Questions relating to employment have always been one of the most discussed topics. Even before the pandemic, queries about the employees’ rights, notice period, resignation, and many other circumstances emerging out of the working relationship between employers and employees had taken an important place in legal advisors’ work.
Many expats relocating to the UAE are meet with limited-term contracts. While plenty of similarities to unlimited term contracts regulate limited-term contracts, there are numerous misconceptions and misunderstandings when a party to a limited term contract plans to terminate such an agreement.
An employee can be hired under a limited-term contract for a period of a maximum of two years. A term above two years cannot be stipulated, and in case it has been, it will be reduced to 2 years only.
How can a limited-term contract be terminated while being compliant with the UAE Labor Law provisions and each particularly limited-term contract provision?
The first and sought-after way of terminating such a contract is through the mutual agreement of the parties. Even disagreements can be overcome through a settlement. Therefore, the parties to a limited-term contract are highly encouraged to reach an agreement.
When the mutual agreement cannot be reached, each party can end the employment contract, unilaterally.
Can you resign under a limited-term employment contract?
Absolutely! A person cannot be forced to work, and the right to resign cannot be forfeited.
Do I have to pay to be able to terminate a limited-term employment contract?
Regardless of its length, the employment term is a mutual condition of the parties stipulated in the contract. Therefore, both parties must adhere to it. Either the employer or the employee does not have the right to terminate before the completion of the employment term without a valid reason.
A valid reason to terminate a contract, can be, for example, non-payment of the wages.
However, if there is another reason for terminating a limited-term contract, such as another employer’s offer, the employee will have to pay the early compensation termination.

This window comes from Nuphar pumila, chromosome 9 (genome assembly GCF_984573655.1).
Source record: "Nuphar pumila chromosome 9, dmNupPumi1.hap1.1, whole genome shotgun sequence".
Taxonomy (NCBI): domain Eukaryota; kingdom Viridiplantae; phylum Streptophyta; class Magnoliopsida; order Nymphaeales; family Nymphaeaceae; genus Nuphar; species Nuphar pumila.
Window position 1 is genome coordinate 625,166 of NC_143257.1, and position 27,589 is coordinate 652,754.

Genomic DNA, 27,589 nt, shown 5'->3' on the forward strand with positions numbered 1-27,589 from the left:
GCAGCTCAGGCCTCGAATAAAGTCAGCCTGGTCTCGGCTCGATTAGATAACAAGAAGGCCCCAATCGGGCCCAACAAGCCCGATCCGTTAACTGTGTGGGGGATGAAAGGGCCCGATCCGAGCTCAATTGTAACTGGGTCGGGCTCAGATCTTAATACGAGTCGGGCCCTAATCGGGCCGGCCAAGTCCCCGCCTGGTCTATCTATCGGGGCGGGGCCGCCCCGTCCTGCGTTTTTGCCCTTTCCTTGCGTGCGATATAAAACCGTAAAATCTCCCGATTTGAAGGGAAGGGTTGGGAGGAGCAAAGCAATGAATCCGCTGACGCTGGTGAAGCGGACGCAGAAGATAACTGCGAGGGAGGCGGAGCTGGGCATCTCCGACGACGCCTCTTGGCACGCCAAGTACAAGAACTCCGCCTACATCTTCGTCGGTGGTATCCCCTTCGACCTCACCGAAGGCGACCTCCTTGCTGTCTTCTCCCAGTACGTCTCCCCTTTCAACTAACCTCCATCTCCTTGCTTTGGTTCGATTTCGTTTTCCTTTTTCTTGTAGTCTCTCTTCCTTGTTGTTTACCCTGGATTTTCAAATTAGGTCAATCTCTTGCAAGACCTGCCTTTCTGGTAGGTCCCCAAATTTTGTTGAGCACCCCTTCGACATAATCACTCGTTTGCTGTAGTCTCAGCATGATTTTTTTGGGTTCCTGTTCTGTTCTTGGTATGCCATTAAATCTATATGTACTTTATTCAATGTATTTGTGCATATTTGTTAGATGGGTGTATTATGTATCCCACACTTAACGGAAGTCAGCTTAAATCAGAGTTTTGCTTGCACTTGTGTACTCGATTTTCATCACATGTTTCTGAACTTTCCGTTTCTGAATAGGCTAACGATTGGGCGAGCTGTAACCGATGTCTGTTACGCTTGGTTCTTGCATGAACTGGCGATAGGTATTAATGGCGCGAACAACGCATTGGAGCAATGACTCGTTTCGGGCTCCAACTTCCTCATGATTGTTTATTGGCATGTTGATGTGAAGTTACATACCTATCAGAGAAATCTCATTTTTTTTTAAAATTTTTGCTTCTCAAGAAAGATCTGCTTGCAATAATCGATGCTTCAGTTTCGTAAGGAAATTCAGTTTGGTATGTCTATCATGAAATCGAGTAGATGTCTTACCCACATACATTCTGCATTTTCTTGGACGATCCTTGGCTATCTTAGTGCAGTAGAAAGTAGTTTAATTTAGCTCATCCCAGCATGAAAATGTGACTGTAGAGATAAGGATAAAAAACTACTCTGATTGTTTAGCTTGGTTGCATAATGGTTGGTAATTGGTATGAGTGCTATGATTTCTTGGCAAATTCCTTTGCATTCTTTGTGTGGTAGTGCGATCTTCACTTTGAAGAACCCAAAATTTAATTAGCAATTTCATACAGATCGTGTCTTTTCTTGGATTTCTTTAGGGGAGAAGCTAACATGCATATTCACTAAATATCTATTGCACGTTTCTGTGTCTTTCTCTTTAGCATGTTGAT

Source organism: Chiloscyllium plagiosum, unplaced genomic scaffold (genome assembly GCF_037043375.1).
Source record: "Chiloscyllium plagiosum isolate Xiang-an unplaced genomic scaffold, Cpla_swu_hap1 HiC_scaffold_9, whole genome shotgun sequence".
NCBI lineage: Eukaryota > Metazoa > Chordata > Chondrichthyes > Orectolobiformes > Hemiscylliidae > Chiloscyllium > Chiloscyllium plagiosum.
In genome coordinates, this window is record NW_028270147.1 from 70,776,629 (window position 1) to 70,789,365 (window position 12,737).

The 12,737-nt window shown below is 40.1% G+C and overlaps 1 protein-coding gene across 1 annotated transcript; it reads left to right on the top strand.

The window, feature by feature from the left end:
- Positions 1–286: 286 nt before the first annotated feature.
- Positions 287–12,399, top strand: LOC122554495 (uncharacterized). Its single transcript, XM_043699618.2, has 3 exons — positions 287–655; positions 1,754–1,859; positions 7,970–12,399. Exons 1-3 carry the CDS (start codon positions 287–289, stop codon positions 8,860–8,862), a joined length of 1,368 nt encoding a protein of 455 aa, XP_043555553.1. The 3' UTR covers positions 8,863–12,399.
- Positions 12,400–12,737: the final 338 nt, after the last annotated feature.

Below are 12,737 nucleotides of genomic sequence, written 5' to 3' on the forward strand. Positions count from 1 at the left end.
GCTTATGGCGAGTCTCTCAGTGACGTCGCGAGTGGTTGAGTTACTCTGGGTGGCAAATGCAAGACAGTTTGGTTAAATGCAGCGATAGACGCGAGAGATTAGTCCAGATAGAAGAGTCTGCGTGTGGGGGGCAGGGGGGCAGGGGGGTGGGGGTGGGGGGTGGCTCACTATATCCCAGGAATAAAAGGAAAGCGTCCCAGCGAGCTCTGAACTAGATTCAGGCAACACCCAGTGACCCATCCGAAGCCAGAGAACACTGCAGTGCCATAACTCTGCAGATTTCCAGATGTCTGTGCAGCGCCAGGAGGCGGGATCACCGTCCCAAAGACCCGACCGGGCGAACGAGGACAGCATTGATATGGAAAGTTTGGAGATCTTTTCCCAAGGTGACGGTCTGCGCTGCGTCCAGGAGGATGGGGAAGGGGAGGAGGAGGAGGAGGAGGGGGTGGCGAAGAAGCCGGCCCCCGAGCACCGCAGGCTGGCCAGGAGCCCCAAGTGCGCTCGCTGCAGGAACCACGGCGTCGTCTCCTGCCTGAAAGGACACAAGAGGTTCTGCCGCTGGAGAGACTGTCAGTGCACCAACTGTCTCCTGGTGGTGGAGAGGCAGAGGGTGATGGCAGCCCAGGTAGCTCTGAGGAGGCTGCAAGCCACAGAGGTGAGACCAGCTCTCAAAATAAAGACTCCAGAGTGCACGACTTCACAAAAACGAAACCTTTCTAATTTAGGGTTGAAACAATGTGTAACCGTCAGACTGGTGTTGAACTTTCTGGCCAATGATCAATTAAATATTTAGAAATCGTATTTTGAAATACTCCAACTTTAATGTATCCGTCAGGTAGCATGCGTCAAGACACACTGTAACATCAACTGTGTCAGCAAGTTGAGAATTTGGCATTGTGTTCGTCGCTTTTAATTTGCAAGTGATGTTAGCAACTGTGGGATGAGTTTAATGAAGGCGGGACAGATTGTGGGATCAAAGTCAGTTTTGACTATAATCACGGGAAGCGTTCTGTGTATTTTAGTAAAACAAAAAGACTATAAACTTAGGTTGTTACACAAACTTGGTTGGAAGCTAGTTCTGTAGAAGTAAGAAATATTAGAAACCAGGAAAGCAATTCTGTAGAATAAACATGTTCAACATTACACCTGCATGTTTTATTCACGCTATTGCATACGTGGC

The early compensation termination may not exceed half a month’s pay for three months or for the remaining period of the contract, whichever is shorter unless the terms of the contract provide otherwise.
Do I have to serve the notice period if I am to exit from the employment contract?
The employee must serve the notice period and work throughout it, receiving as well the remuneration, regardless if he is still during the probation period or not.
Only the employer has the right to terminate the employee under a limited term contract, without notice, if the employee is still under probation. Anyhow, he will be liable to pay the early compensation termination.
If the probation period has elapsed, then the employer must comply with the notice period as provided in the contract. The maximum notice period as per the contract, or in case there is no such provision in the contract, is 3 months.
The UAE Labor Law provides for 2 cases when the employee is not obliged to serve the notice period:
- Employer does not fulfill his obligations towards the employee as provided for in the contract or this Law
- If the employer or his legal representative has committed an act of assault against the employee.
While the first scenario can be quite easily proved before the court, the second one requires more attention. Any claim made before the court must be supported by physical evidence.
Will I lose my end of service benefits if I want to resign before completing the employment term?
If an employee under a contract with limited-term contract resigns before the end of the contract period, he shall not be entitled to end of service gratuity unless the period of his continuous service exceeds five years.
We highly encourage you to seek a legal advisor’s opinion before taking any step regarding the termination of a limited-term contract. Ideally, would be to check the UAE’s requirements and regulation before signing such an agreement.
Elnaggar & Partners
Legal Editor of the The UAE Jurist